Decluttering your house is one of those things that is easier said than done. The clutter in your home could have accumulated over years and years of indecision. It can be incredibly overwhelming, and the process of cleaning up the clutter is often more stressful than just living in the clutter. But the payoff is worth it. Living in a clutter-free home will significantly improve your quality of life, making the stress of decluttering worth it.
But, where do you start? You can’t just grab a trash bag a box and go nuts. You need to have a plan. The absolute first thing you have to do before you can accomplish anything is believing it’s possible.
For some of you reading this, your house has probably been cluttered for so long that you’ve given up hope of ever being clutter free. If that’s you, then the first step for you is to really believe that you can do this. Your home can be clutter free. You will never get rid of the clutter in your home if you don’t remove the clutter from your mind and allow yourself to believe it’s possible.
The “Hurricane List”
When you’re ready to start, a first thing to do is to decide what you would replace if you lost everything. If a tornado or a hurricane came through and just destroyed everything you own, what would be the first few things you replaced?
Don’t do this sitting in your home. Go to a friends house a coffee shop, or the library; somewhere where you can’t see any of the stuff sitting in your house. Just sit down and make a list of everything that would be on your list to replace immediately. Don’t worry about model numbers or brand names either. If your TV is the first thing you’d replace, just write TV. Once that is done, you can go back to your house and start cleaning, armed with a list of the things that are truly important to you.
Short, Focused Bursts
Once you’re ready to clean, it is best to work in short, focused bursts. It took a long time to accumulate the stuff, so it’ll take a long time to organize it and get rid of it. Don’t expect to complete a marathon session and get it all done in one day. Make a plan that targets specific areas you’re going to declutter, clean up, and organize over an extended period of time. Then stick to that plan, so you don’t get overwhelmed.
Something that works for a lot of people is picking one room, and then working on it in 30-minute bursts. Declutter for 30 minutes, and then rest for 30 minutes. The point of this is to avoid the emotions and stress that come along with decluttering a room that hasn’t been touched in years. When you start, set a 30-minute timer, and drop whatever it is you’re doing when it goes off and walk away. Leave the space completely and allow yourself to detach for 30 minutes before you come back. Then rinse and repeat.
Utility Over Sentiment
Anyone that has decluttered their house before will tell you the absolute hardest thing to do was get rid of sentimental items. It’s very easy to get attached to things. Maybe you’ve had them since you were a kid, they have a special meaning to you, or because they represent the hard work that went into buying them. That’s completely normal; everyone has things that are sentimental to them. When you’re trying to declutter, though, you need to be able to separate yourself from those feelings.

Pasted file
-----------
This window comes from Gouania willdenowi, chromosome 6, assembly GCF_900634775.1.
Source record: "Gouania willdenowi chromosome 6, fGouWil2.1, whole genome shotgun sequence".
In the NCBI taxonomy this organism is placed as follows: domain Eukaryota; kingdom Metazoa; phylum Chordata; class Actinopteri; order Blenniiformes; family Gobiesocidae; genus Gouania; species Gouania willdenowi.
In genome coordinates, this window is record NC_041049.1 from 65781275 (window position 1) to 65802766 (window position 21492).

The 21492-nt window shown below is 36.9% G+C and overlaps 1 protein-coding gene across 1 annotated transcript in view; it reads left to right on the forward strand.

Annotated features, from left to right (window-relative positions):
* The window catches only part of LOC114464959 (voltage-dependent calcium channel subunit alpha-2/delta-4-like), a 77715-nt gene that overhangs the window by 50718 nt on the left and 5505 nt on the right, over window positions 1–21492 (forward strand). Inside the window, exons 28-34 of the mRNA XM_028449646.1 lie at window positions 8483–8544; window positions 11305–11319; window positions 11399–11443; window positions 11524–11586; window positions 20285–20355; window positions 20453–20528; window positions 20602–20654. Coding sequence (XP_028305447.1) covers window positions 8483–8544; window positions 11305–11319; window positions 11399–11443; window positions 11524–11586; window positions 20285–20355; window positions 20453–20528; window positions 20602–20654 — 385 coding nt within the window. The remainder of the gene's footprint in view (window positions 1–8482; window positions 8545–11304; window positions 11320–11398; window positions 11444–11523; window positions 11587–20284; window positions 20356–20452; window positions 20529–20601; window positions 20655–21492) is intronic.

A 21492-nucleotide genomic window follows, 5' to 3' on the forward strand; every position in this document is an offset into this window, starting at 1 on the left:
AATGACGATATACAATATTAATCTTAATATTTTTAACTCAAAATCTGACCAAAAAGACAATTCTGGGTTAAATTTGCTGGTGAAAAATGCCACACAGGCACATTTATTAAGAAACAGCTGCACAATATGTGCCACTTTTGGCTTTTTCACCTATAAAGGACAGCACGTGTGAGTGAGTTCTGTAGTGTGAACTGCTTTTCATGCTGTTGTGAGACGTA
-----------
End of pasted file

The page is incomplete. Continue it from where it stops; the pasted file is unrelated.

What Does This Do For Me That Nothing Else Does?
Think about the utility of the item you have. Why is it unique? What does it do? Can it do more than one thing?
Do I Own Anything Else That Can Replace This?
This is the point where you line up all of your staplers and decide which one is best. Because really, who needs eight staplers? Pick the stapler that does the best job, and that holds the most value to you. The other seven aren’t necessary.
Does This Have Sentimental Meaning To Me?
When you’re deciding which appliances or electronics to keep, those first two questions are pretty easy to answer. However, when you start looking at things like old photos and knick-knacks, utility doesn’t really apply. Sentimental value is important; we’re not here to downplay what something means to you. Just try not to get overwhelmed by how much everything makes you feel versus what it does for you and how much space it takes.
You can apply those three questions to everything you own. Give yourself the appropriate time to review everything instead of deciding a room or closet is fine just the way it is. It probably isn’t. Even if it seems okay to you, that box in your office full of old papers needs to be shredded. You’ll be much happier when they’re gone and they’re not crowding you at your desk.
Take A Deep Breath And Go
This won’t be easy. This is going to take time. You aren’t on an episode of hoarders, so there isn’t going to be a fleet of dump trucks and a team of movers and psychologists that show up to help you out.
But you can do this on your own or with the help of a select few loved ones. Start out by making your plan. Take it room by room and day by day. Work in thirty-minute bursts and don’t overextend yourself and get overwhelmed.
Once you’re done, you are going to thank yourself for working so hard to get everything cleaned up. You deserve all the advantages of living in a clutter-free home.
This guest post was graciously shared by Anna Kucirkova. Anna speaks 3 languages and has a passion for kids and writing. While she has been to many places in Europe and SE Asia she still wants to explore the rest of the world. The link to her original piece is here.